U.S.A. –-(AmmoLand.com)- From time to time, we writers here at Ammoland.com like to take a moment from reviewing what’s new, and discuss what’s not. More specifically, we like to discuss our “go-to” guns. These are the ones we choose when as reviewers, we have access to a pretty wide selection. These comparisons can lead to great discussions, debates, and the occasional argument, but most of all they lead to honest self-assessment and reflection. While others may choose a different handgun, my EDC is a Glock 43X because it best fits my needs and carry lifestyle. Today though, we’re breaking down my number one go-to rifle, a modified Noveske Ghetto Blaster.
The Noveske Ghetto Blaster was released in late 2017 and implements licensed design features from the Q Honey Badger, including the proprietary stock, “Cherry Bomb” muzzle device, and receiver contours. After some controversy regarding the name “Ghetto Blaster”, Noveske renamed the line the “Gen 4 N4 PDW” after the first 100 (rumored) units shipped. Eventually, the Ghetto Blaster moniker would make a comeback as an option, so that law enforcement agencies had the option of buying the politically correct Gen 4 N4 lineup.
This particular rifle started out as a 16″ barreled 5.56 chambered gun, but was SBR’d and had a 6″ .300 Blackout barrel swapped in. It is among the first dozen rifles produced under the original Ghetto Blaster line, not that this detail makes it shoot any better. I’ve used this gun as a test bed for almost a dozen different short .300 blackout barrels from 4.75″ to 7.5″, not to mention half as many different fore-end configurations and twice as many optics.
I run a Suppressed Armament Systems suppressor (more on that later) permanently tucked under a Smoke Composites carbon fiber handguard hidden under an Mp5SD shroud. A 45° light mount up front gives me white light and infrared light capability, courtesy of my vintage GWOT Surefire 6P flashlight with an IR filter. To top it off, a Primary Arms SLx-MD25 red dot has replaced my Trijicon ACOG, as we’ve moved onto a big parcel of land in the woods where sightlines are rarely out to 100 yards. This red dot is night vision compatible, which is handy when the coyotes come slinking after sleeping chickens.
Now that we’ve covered what the gun is and has, we can cover why the gun is set up this way. What is it that I like about this particular gun over the (number redacted) other guns I have to choose from? Let’s start from the back and work forward.
The stock is not just licensed from Q, it’s made and shipped to Noveske by Q as well. It isn’t the most comfortable, but it doesn’t rip out beard hairs when I shoot, and collapses into a compact form for storage and transport. This stock has three positions, open, mostly open, and closed. The stock section also has a nice QD sling port, making it a matter of seconds to add that option.
The trigger is a Geisselle SD-E, a fantastic two stage trigger that isn’t too light on the second stage. The Ghetto blaster has an ambi safety, and ambi bolt release, a pair of features I feel should be standard on every modern AR-15.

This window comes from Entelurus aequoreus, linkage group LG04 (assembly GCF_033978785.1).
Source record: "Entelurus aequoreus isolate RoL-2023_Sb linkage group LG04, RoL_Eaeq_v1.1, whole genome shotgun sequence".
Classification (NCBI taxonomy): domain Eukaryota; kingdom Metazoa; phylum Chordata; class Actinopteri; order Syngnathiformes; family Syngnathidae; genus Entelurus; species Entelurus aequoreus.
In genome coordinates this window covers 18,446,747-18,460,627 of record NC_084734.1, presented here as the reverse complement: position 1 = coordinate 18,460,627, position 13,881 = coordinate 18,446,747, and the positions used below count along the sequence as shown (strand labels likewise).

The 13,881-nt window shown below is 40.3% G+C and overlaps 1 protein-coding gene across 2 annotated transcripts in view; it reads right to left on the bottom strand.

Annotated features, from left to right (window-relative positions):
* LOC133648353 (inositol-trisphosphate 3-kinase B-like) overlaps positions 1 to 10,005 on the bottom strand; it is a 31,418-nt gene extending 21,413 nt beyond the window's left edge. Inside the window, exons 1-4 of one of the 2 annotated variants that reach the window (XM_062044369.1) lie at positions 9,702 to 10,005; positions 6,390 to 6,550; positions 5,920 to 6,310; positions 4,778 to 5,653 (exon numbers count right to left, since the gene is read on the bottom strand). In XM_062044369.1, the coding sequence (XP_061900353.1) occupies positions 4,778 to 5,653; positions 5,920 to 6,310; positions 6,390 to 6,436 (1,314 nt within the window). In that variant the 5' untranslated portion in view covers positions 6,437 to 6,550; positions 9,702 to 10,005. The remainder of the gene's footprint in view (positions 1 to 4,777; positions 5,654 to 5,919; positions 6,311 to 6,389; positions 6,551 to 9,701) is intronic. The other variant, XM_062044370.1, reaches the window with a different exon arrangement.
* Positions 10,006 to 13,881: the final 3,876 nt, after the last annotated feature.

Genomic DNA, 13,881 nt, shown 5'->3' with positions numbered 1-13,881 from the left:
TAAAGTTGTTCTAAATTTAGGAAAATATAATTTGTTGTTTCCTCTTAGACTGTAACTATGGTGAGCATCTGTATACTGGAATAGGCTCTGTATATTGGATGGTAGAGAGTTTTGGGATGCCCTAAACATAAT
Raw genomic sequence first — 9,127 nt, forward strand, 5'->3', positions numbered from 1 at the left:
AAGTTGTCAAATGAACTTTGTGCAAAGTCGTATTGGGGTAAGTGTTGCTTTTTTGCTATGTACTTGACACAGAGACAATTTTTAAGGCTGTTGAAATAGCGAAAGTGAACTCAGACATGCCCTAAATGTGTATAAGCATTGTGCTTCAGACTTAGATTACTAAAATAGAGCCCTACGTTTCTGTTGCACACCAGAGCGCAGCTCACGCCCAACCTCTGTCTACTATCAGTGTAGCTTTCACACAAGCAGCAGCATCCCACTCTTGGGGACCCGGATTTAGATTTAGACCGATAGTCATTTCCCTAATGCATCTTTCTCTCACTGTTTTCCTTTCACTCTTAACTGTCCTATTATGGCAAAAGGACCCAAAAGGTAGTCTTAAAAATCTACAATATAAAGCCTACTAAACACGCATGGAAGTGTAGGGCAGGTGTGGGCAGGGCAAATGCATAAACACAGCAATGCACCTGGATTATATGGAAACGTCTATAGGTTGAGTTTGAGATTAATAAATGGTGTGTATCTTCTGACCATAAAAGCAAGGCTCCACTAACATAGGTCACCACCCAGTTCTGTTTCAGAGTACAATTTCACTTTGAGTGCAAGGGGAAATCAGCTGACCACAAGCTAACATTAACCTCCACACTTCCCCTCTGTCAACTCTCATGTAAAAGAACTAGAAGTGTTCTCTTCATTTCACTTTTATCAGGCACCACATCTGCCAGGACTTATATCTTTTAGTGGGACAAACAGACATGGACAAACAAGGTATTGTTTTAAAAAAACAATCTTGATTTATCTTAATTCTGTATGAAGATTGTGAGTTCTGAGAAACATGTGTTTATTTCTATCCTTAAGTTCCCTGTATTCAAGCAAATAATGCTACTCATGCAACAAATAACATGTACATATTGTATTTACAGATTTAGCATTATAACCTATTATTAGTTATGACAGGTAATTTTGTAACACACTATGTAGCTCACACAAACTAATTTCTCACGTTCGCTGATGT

The suppressor is a Reaper (titanium) from Suppressed Armament Systems. It’s light, it’s rated for .300 Win Mag, and it does a good job of sound suppression. I have some suppressors that are a little more effective but weigh nearly twice as much.
While a short barrel and titanium suppressor help keep forward weight down, the Smoke Composites carbon fiber handguard does some heavy lifting in that category too, weighing a scant 3.7 ounces. This means this Noveske Ghetto Blaster isn’t too front-heavy, even after I slap on the flashlight and Mp5SD shroud (which is really a comfort item, always comfortable and grippy, rain or snow).
The final piece of the puzzle is ammo. I chose this 6″ barrel from Right To Bear out of the many I’ve tested from V7, Q, KAK, Daniel Defense, and more, not because it was the most accurate with some kind of ammo, but because it was the most accurate with the best kind of ammo I can regularly find. While I’d love to have a big stash of Barnes 110gr T-TSX, it’s simply too often unavailable or priced so astronomically that it may as well not exist. Instead, I use Federal’s 120gr Power Shock, which shoots well from this gun and has proven terminal performance from this barrel out to 200 yards, where it performed open-heart surgery on a mule deer.
When it comes to being a bit more discreet, it’s only fitting I turn to Discreet Ballistics 188 gr Subsonic Selous Expanders. They’re quiet, accurate, and check out what 300% expansion looks like. My Noveske Ghetto Blaster loves them,
In the end, I’ve got a rifle that’s nearly perfectly suited to my particular needs. It brings a strong punch from across the room to as far as I can see on this property, and beyond. It is both accurate and comfortable and doesn’t carry a bundle of extra bells and whistles. It is light enough and compact enough that I’ve no excuse not to take it along when I’m hiking around investigating cougar scat or a suspicious vehicle idling at the end of the driveway at 2 AM. It is ready to go day or night, and even for NVG use. I’m never done tinkering, so I expect I’ll still be making some changes and adjustments as time goes by.
I have many other guns for many other purposes, but this one goes first.
About Rex Nanorum
Rex Nanorum is an Alaskan Expatriate living in Oregon with his wife and kids. Growing up on commercial fishing vessels, he found his next adventure with the 2nd Bn, 75th Ranger Regt. After 5 tours to Afghanistan and Iraq, he adventured about the west coast becoming a commercial fishery and salvage SCUBA diver, rated helicopter pilot instructor (CFII) and personal trainer, before becoming a gear reviewer and writer.”